Christians and Alcohol: Part 1

Christians and Alcohol: Part 1

In John 2:1–12, we find Jesus performing the first of roughly three-dozen miracles. There, He takes ceremonial washing basins intended to hold water and turns that water into wine. Next time you are in church, just imagine the kerfuffle that would ensure if the preacher prayed over the baptismal and all of its contents consequently turned into a very high-quality cabernet.

The issue of alcohol is a controversial one in Christianity, with some groups having no problem with moderate alcohol consumption (e.g., Lutheran, Catholic, Presbyterian). Other Christian groups advocate for zero alcohol consumption (e.g., Methodists, Baptists, many Charismatic and Pentecostal churches). In this short series of devotions that are part of my yearlong study of John’s Gospel, we will examine alcohol use legally, biblically, historically, and personally.


God’s people are to obey the laws of God and government so long as the government’s laws do not contradict God’s law. Romans 13:1 says, “Let everyone be subject to the governing authorities.” Pertaining to alcohol, this means that Christians should obey their nation’s age of consumption and drunk driving laws. When we violate these laws, a crime is committed.

In addition to crimes, the Christian is supposed to avoid sins. Sins are the violations of God’s laws that call us to a higher standard of living than the government’s laws. For example, if you are home alone and get drunk, you have not committed a crime that the police will arrest you for, but you have committed a sin that God the Spirit will convict you of at the level of conscience.


Regarding alcohol, perhaps it is best to start with the obvious. All Bible-believing Christians agree that drunkenness is a sin.

The Bible is abundantly clear that drunkenness is a sin (Deuteronomy 21:20; Ecclesiastes 10:17; Matthew 24:29; Luke 12:45, 21:34; Romans 13:13; 1 Corinthians 5:11; Ephesians 5:18; 1 Peter 4:3).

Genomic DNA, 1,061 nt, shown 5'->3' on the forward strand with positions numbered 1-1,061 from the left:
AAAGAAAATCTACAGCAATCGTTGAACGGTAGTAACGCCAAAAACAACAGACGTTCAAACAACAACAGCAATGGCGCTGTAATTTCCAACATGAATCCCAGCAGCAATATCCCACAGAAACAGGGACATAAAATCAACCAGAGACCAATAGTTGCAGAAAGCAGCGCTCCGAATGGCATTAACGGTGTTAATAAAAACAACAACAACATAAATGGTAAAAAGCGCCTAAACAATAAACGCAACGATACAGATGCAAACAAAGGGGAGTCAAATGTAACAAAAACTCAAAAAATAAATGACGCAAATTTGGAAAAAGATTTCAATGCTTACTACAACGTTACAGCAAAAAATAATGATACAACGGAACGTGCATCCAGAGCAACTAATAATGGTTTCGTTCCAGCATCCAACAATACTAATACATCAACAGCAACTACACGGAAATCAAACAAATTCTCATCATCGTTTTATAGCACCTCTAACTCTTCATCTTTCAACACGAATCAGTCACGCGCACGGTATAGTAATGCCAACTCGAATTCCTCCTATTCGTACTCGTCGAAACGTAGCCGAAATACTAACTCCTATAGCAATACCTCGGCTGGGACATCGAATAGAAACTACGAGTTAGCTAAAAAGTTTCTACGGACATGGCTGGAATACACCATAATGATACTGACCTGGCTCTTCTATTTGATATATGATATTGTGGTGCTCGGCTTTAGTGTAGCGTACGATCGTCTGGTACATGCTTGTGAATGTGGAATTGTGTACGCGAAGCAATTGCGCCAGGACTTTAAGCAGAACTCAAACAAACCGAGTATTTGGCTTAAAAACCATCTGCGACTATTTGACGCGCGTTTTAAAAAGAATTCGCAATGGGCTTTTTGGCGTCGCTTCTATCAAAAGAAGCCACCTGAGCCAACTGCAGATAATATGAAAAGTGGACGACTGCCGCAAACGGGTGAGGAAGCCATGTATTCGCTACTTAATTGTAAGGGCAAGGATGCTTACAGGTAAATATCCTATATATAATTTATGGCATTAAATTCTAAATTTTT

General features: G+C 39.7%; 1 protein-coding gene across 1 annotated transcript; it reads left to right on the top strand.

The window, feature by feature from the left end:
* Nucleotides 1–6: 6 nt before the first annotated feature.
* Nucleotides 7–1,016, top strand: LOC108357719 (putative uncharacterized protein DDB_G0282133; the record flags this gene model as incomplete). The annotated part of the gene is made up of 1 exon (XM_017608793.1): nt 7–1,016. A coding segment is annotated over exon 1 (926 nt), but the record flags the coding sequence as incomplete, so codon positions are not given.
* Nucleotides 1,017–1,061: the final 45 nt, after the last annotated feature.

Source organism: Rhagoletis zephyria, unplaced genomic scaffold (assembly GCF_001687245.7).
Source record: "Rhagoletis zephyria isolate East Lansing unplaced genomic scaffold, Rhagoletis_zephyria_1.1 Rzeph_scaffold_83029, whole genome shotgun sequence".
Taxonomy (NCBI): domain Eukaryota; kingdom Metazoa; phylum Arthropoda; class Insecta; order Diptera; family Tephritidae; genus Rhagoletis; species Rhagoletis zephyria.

The matter is so serious that no priest was to drink alcohol while performing his duties (Leviticus 10:9; Ezra 44:21), though he could consume while not working (Numbers 18:12, 27, 30). Additionally, no leader was to drink while making a legal decision Proverbs 31:4–5), a church leader cannot be a drunkard (1 Timothy 3:3; Titus 1:7), and no drunkard can inherit the kingdom of God (1 Corinthians 6:10; Galatians 5:21).

Sins and poor behaviors associated with drunkenness in the Bible include incest (Genesis 19:32–35), violence (Proverbs 4:17), adultery (Revelation 17:2), mockery and brawling (Proverbs 20:1), poverty (Proverbs 21:17), late night and early morning drinking (Isaiah 5:11–12), hallucinations (Isaiah 28:7), legendary antics (Isaiah 5:22), murder (2 Samuel 11:13), gluttony and poverty (Proverbs 23:20–21), vomiting (Jeremiah 25:27, 48:26; Isaiah 19:14), staggering (Jeremiah 25:27; Psalm 107:27; Job 12:25), madness (Jeremiah 51:7), loudness combined with laughter and then prolonged sleep (Jeremiah 51:39), nakedness (Habakkuk 2:15; Lamentations 4:21), sloth (Joel 1:5), escapism (Hosea 4:11), depression (Luke 21:34), and staying up all night (1 Thessalonians 5:7).

Have you, in the past or present, abused alcohol by partaking in a way that was sinful and/or criminal? Do you need to get help for this problem? Do you know someone that needs help for this problem?

Mark Driscoll
[email protected]

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